President Mantella at the ribbon cutting ceremony

The President's Page

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West Michigan continues to build its reputation as a premier destination for health care, as Grand Valley solidifies its role as the leading provider of the professionals hospitals and clinics desperately need. 

The university’s third magnificent health building, the Daniel and Pamella DeVos Center for Interprofessional Health, is open on Grand Rapids’ Medical Mile and was dedicated November 3. Thanks to more than 700 donors, including support from the State of Michigan, it is filled with dazzling technology and collaborative spaces. The DCIH includes one of the largest interprofessional, comprehensive, state-of-the-art simulation centers in Michigan. But what is most critical to the success of Grand Valley as a talent pipeline is the learning that goes on in those spaces and what is then taken by graduates into communities and facilities throughout the region. The DCIH allows for cross-disciplinary innovation and collaboration that keeps GVSU graduates at the forefront of their professions. 

The active learning that takes place inside our Health Campus exemplifies GVSU’s commitment to experiential learning, equity and community impact. The Kirkhof College of Nursing this summer received a $2.2 million federal grant to partner with two other health care organizations to support working nurses from underrepresented backgrounds who want to obtain bachelor’s degrees. Nursing has another grant that established Project Thrive, which offers fully integrated behavioral health and primary care to vulnerable populations in Grand Rapids’ Heartside District. 

Another example of the university’s hands-on work with the community is the Community Hearing Clinic, in Raleigh J. Finkelstein Hall, which opened in the spring in collaboration with an outside company. Graduate students in the audiology program are able to run the clinic and assess patients under the supervision of faculty members. Students get clinical experience and community members get care they otherwise would not be able to receive.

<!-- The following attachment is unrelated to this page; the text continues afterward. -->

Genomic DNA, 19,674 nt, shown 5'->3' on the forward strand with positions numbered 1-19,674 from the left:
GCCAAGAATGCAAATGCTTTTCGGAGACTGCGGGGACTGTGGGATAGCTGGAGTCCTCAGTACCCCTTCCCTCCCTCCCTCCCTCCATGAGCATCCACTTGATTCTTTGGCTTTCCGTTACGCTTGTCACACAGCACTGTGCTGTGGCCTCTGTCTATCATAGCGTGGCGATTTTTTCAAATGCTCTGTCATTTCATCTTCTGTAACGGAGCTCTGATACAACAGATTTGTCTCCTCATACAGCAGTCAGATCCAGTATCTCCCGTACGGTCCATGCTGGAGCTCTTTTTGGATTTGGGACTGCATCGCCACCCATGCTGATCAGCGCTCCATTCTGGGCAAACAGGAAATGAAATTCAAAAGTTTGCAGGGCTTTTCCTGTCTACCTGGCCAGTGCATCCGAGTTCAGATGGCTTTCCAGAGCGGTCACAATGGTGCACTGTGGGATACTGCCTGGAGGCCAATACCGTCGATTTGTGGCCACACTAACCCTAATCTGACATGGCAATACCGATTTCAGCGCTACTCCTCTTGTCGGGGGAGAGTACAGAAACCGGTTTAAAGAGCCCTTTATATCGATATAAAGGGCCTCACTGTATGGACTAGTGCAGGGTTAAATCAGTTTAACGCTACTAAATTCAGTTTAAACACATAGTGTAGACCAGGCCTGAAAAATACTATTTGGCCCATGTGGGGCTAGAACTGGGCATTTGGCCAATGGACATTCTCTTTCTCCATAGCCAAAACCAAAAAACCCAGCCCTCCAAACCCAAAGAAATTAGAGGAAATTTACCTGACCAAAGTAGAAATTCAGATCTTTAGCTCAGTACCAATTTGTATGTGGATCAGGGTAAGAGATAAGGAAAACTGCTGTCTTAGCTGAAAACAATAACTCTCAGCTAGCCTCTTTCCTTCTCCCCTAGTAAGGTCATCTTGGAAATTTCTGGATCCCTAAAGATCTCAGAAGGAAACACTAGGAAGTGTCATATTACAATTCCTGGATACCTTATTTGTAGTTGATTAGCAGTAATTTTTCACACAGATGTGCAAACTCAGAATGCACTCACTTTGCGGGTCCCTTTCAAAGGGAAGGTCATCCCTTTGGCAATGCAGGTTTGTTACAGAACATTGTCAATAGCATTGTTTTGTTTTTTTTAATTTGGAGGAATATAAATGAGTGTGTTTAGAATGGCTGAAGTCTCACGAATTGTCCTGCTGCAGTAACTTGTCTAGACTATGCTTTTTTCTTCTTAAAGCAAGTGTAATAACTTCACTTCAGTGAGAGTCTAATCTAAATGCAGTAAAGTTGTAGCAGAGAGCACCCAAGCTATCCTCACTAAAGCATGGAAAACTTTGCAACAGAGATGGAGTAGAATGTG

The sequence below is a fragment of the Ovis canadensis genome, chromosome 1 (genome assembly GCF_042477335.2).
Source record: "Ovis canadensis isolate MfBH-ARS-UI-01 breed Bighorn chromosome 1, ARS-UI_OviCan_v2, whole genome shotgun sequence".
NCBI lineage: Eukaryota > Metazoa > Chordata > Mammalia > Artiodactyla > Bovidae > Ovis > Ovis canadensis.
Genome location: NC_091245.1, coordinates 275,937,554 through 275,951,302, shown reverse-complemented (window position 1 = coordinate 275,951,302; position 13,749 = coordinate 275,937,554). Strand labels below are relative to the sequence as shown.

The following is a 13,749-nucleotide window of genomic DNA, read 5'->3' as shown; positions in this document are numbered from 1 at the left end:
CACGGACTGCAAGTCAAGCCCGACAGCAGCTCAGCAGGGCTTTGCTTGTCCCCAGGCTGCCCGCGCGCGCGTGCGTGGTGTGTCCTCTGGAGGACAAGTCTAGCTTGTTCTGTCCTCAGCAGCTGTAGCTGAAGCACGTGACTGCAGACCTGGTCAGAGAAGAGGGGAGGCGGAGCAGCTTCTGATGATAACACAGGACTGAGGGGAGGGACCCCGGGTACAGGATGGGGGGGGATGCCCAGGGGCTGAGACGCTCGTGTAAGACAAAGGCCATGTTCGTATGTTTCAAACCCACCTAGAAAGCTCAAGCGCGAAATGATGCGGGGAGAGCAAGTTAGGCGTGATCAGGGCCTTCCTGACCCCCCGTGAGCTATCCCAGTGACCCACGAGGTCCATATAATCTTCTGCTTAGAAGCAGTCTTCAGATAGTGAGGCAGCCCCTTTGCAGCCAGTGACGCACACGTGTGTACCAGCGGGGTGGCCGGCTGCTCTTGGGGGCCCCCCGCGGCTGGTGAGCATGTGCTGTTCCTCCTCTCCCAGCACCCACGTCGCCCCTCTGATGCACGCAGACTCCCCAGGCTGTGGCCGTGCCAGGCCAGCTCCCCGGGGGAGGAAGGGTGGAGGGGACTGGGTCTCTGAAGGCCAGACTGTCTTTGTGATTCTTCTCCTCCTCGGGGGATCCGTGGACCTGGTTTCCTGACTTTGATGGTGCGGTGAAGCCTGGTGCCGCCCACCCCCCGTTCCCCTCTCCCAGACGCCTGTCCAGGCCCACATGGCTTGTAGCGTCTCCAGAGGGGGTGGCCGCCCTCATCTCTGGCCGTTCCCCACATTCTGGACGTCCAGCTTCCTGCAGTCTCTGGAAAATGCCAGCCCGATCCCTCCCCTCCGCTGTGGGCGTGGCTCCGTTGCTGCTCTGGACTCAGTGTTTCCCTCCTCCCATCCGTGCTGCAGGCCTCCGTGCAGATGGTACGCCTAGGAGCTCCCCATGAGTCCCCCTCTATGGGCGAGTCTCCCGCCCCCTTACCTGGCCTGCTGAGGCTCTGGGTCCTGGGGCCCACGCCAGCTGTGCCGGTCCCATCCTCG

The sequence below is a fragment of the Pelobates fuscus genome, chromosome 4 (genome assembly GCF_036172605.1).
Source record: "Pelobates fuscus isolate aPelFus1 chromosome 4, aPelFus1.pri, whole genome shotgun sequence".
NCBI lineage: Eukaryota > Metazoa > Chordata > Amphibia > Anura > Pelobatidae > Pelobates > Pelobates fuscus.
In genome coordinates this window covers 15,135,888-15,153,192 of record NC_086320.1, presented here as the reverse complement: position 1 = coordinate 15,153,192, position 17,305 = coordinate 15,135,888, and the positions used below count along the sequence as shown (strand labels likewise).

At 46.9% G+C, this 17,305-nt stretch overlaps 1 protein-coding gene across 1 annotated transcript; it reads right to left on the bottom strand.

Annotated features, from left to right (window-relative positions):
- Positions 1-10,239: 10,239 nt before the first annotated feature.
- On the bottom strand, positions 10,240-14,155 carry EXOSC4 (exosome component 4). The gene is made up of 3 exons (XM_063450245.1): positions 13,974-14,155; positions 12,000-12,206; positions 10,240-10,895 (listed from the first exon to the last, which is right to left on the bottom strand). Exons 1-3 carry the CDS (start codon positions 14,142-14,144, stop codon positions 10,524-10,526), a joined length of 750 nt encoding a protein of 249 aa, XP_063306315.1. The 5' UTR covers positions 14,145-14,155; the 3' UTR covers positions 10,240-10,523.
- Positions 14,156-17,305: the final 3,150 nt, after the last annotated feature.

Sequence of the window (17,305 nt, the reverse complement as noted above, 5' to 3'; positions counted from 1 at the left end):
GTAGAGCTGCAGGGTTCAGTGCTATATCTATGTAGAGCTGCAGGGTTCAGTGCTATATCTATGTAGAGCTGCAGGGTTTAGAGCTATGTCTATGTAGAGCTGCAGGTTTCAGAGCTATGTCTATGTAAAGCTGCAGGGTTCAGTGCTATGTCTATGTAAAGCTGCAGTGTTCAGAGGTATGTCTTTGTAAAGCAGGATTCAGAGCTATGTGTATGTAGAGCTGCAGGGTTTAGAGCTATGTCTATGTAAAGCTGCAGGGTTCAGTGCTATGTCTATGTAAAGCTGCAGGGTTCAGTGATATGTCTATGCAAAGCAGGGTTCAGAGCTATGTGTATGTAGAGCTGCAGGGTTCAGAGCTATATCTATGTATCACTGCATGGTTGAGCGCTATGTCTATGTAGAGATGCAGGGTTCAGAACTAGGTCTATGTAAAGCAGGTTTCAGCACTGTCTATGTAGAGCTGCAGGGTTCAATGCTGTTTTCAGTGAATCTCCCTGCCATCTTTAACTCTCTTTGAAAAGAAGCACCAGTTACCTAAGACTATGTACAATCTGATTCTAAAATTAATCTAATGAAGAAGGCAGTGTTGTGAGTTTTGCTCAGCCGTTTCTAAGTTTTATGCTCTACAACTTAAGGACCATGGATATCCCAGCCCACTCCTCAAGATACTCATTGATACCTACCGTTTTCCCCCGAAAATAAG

Students on our health campus are getting what all GVSU students get — a liberal education, integrated with professional education grounded in our traditions and our values. We are working on our new strategic plan, Reach Higher 2025. This is not a plan that will be crafted for a new, unrelated direction to our beloved Grand Valley State University. It is an elevation of the best of Grand Valley, shaped for a disrupted and ever-changing world. It amplifies our opportunity and deepens our impact by extending our work over a lifetime. It creates more opportunity for an education that allows students to practice their pursuits.  

When you read about our newest facility, operating to support a GVSU education, I ask you to think of Reach Higher 2025 and how important our work to increase well-prepared health professionals who can operate at the nexus of human skills, science, technology and industry is to the understanding of our community and world. Think of the importance of interdisciplinary preparation, in conditions imagined and simulated, as well as clinical work, so students react effectively to rare conditions. GVSU is offering an education that stretches to meet expansive, and even dire, needs for health care professionals in our state. Offering more of these exceptional opportunities is at the heart of Reach Higher 2025. The plan we are crafting together is not simply focused on new territory, it pulls from our rich traditions and all that is great about Grand Valley. As a community, we commit to advance educational equity, empower the educational experience and assure we are available to Lakers and our community to support a lifetime of learning.

Stay connected to GVSU and its plans for the future — the best is yet to come.

President Philomena V. Mantella

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